19. A method for diagnosing operability of a rotating electrical apparatus including a rotatable shaft having a voltage, a stator, bearing means and an insulator having an impedance, with the bearing means electrically contacting the rotatable shaft and the insulator at least partially electrically insulating the rotatable shaft and the bearing means from the stator, said method comprising the steps of:
inducing an electrical signal, which is different than said voltage of said rotatable shaft, in said rotatable shaft;
employing a first impedance in parallel with said insulator;
sensing a first electrical parameter associated with said first impedance;
employing a second impedance in parallel with said insulator;
sensing a second electrical parameter associated with said second impedance; and
determining the impedance of said insulator from the first and second electrical parameters and the second impedance.
20. The method as recited in claim 19 further comprising the step of:
employing a motor as said rotating electrical apparatus.
Description
BACKGROUND OF THE INVENTION

1. Field of the Invention

This invention is directed to an apparatus for diagnosing the operability of a rotating electrical apparatus and, more particularly, to an apparatus for diagnosing bearing insulation impedance of a rotating electrical apparatus such as a motor. The invention is also directed to a method for diagnosing the operability of a rotating electrical apparatus and, more particularly, to a method for determining bearing insulation impedance of a rotating electrical apparatus such as a motor.

2. Background Information

Reactor coolant pump (RCP) motors include a shaft rotatably supported in a frame or housing by an upper bearing assembly and a lower bearing assembly. During operation of the RCP motor, a shaft voltage may be generated which has the potential of causing arc discharges across the oil film of the bearings in the upper and lower bearing assemblies. Such discharges may cause physical damage to the surfaces of the bearings and accelerated oxidative aging of the oil as a result of direct oxidation and the introduction of catalyst materials.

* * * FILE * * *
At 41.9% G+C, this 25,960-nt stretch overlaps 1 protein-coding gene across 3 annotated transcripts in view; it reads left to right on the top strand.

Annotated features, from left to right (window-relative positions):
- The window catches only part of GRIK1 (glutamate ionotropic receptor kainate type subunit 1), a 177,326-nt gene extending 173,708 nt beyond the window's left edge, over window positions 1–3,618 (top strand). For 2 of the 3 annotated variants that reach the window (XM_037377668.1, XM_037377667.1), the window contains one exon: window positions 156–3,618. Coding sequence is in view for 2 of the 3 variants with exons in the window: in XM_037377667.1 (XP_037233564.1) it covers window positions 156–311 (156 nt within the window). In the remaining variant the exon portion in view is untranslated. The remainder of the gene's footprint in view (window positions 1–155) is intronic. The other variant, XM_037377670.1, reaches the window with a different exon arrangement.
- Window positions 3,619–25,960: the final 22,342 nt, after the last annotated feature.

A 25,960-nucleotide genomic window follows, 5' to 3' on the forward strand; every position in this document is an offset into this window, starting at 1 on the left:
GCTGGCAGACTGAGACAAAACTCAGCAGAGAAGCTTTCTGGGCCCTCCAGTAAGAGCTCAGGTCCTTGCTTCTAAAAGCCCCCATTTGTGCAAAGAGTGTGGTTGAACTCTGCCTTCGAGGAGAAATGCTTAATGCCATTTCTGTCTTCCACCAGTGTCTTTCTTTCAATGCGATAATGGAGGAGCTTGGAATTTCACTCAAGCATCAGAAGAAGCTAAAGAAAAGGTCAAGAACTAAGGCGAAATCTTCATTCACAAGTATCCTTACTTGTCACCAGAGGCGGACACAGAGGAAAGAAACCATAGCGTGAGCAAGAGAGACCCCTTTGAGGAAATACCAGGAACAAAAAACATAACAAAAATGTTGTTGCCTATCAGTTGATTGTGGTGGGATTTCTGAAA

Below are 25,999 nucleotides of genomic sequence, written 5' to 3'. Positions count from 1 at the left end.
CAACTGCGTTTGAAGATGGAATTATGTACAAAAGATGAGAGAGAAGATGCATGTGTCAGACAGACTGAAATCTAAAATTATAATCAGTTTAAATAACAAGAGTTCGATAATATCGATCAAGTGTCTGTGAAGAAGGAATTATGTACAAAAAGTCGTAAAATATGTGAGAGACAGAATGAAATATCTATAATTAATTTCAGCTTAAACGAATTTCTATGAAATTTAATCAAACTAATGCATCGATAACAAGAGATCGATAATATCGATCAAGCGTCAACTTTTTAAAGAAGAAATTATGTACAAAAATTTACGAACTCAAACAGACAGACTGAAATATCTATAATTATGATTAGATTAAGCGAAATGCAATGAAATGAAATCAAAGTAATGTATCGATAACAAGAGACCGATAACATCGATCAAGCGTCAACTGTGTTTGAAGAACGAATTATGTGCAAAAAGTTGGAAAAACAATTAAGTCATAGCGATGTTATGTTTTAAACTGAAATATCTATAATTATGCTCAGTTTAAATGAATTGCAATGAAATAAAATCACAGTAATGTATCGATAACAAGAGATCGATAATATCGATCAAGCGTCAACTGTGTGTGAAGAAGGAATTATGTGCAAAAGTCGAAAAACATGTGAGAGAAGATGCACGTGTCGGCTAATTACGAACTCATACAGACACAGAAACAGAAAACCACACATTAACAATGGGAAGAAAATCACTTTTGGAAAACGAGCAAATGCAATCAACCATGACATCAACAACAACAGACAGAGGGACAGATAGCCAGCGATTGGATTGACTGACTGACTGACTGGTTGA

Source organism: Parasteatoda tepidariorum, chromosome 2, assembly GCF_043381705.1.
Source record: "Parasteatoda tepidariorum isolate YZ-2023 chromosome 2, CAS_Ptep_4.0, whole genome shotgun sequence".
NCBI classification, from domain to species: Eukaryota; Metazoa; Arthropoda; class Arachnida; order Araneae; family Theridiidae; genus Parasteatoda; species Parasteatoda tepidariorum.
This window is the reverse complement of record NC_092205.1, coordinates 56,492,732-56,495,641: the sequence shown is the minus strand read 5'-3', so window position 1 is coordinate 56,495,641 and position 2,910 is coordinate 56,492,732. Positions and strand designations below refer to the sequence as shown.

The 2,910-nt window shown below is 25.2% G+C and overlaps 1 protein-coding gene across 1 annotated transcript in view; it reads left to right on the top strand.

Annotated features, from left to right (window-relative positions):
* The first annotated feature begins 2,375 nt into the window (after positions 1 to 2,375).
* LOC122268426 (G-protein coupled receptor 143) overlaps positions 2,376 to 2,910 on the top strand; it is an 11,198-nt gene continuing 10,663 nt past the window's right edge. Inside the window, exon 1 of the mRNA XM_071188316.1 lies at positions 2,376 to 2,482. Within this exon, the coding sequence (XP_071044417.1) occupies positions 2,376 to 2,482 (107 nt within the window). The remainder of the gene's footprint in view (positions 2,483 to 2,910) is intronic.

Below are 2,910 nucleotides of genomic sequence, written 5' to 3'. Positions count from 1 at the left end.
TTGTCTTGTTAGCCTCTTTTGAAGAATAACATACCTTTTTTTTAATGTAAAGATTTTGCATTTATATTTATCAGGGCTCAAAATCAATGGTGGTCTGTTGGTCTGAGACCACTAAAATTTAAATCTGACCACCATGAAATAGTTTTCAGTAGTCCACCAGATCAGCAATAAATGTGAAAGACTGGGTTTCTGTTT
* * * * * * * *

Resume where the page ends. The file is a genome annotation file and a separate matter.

The RCP motor employs bearing insulators associated with the upper and lower bearing assemblies to electrically insulate the shaft from the motor frame which is typically connected to ground. Under normal operation of the RCP motor, the impedance of these insulators effectively limits any current in the shaft and through the bearings induced by the shaft voltage.

Typically, the lower guide bearing of the lower bearing assembly is effectively shunted by the relatively low impedance (e.g., less than about 3Ω) of the seals and bearing of the RCP powered by the RCP motor. Hence, the lower guide bearing is generally not exposed to the effect of the shaft voltage. In this case, the full shaft potential is imposed across the upper bearing assembly. To protect the upper bearing assembly from arc discharge damage, insulation is provided between the stator and the upper bearing assembly at an upper motor bracket or oil reservoir associated with the upper bearing assembly. Depending on the manufacturer of the RCP motor, the impedance of the upper bearing insulation may range from about several hundred ohms to about several thousand ohms or greater.

The RCP seals and bearing between the RCP motor and the RCP, the lower bearing assembly, and the upper bearing assembly of the RCP motor form three parallel current paths between the shaft and the stator of the RCP motor. Therefore, a determination of the insulation integrity is impaired by the relatively low impedance of the RCP. Under conventional practice using a conventional ohm meter, the appropriate determination of the impedance of the upper bearing insulation of an idle RCP motor can only be made if: (1) the RCP motor is uncoupled from the RCP; and (2) the lower guide bearing is provided with a high impedance insulation system or, alternatively, is disassembled from the RCP motor.

Significant time and field effort are required to disassemble RCP motors and perform the requisite insulation inspections. Furthermore, where the RCP motor is located within a nuclear containment vessel, unnecessary human exposure to radiation would result.

It is known to utilize a shaft transformer to passively measure current flowing in the shaft of an RCP motor. The shaft transformer employs an inductive coupling between the shaft, which forms a primary winding, and the secondary winding of the shaft transformer to measure the shaft current.